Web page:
I opened my eyes and looked down to see him all covered in vernix and looking just like his big brother, but with slightly gingery hair! He felt so warm and wriggly on my belly. We waited for his cord to stop pulsing, then his dad cut it and I held him up for them to see and he was handed to his mum. I felt the sting of the injection in my leg to help release the placenta, and we waited for a contraction to get it out. But it just didn't want to come away. The midwife said it could take up to an hour. So we just waited. She turned the syntocin drip back up, massaged my belly and asked me to push if I could... but nothing. Then I started to feel the warmth of more liquid between my legs. I never looked down there, but knew what it was. After about half an hour they laid the bed back flatter and were scooping out the bedding/mats from under me and weighing them. Numbers were being thrown around and added up, and with each new gush, added to again.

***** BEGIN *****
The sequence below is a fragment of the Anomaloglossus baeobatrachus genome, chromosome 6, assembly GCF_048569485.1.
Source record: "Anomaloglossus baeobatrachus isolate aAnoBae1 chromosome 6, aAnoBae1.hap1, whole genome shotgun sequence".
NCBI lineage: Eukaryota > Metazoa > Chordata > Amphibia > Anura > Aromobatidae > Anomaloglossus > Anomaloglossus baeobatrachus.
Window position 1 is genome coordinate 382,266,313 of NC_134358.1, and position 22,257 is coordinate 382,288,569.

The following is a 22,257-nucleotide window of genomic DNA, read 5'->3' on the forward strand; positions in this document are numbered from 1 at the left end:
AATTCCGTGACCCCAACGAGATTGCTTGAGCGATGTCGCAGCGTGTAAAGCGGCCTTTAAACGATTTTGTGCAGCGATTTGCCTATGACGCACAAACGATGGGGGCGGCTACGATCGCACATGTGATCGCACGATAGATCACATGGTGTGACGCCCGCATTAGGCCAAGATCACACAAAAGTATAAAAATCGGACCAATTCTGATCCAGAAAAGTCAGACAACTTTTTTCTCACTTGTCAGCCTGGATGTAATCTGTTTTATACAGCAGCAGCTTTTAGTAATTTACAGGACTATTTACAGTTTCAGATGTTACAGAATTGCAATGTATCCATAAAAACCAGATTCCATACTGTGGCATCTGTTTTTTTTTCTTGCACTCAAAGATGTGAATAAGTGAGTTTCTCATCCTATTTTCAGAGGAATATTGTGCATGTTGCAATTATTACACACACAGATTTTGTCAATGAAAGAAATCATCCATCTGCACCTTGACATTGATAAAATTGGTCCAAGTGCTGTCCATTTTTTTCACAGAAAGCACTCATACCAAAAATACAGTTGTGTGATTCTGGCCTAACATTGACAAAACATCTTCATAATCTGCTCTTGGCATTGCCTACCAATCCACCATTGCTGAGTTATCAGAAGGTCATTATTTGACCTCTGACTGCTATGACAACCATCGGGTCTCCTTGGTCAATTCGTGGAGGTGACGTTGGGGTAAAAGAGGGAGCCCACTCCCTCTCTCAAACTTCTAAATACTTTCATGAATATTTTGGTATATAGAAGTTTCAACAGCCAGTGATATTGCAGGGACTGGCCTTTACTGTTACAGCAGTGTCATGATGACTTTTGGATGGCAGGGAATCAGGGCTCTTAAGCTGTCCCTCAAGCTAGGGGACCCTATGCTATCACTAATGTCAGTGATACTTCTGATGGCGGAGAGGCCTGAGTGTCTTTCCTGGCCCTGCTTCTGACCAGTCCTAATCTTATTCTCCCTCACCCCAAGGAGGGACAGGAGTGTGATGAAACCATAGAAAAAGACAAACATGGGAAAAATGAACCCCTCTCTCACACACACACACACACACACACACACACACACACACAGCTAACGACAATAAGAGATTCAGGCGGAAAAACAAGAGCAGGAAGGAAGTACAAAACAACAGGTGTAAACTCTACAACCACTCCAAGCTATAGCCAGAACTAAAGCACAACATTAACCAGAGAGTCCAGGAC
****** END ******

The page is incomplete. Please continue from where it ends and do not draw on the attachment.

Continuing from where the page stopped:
Eventually someone made the decision that the placenta wasn't coming away on it's own and a few new faces entered the room. I can only imagine what the scene would have looked like with my laying there totally naked from the belly down and blood everywhere - something that probably wouldn't have even fazed them though. The midwife said that someone needed to call my husband to let him know what was happening, so baby's mum made the call. I think she was trying to stay calm and explain that I was still ok, but the midwife yelled across the room that it wasn't ok at all (and my poor hubby heard that!). I was spoken to very calmly and gently by a few doctors who explained what was happening and what they needed to do. Another doctor was setting up yet another cannula on my other hand, someone else was inserting a catheter, and I was asked if I would prefer a general anesthetic or an epidural (NOW they offer me one! lol). I was in so much pain at this stage that I explained that I would have prefered the epidural because I don't wake up very well from generals, but that there was no way I could sit up for it.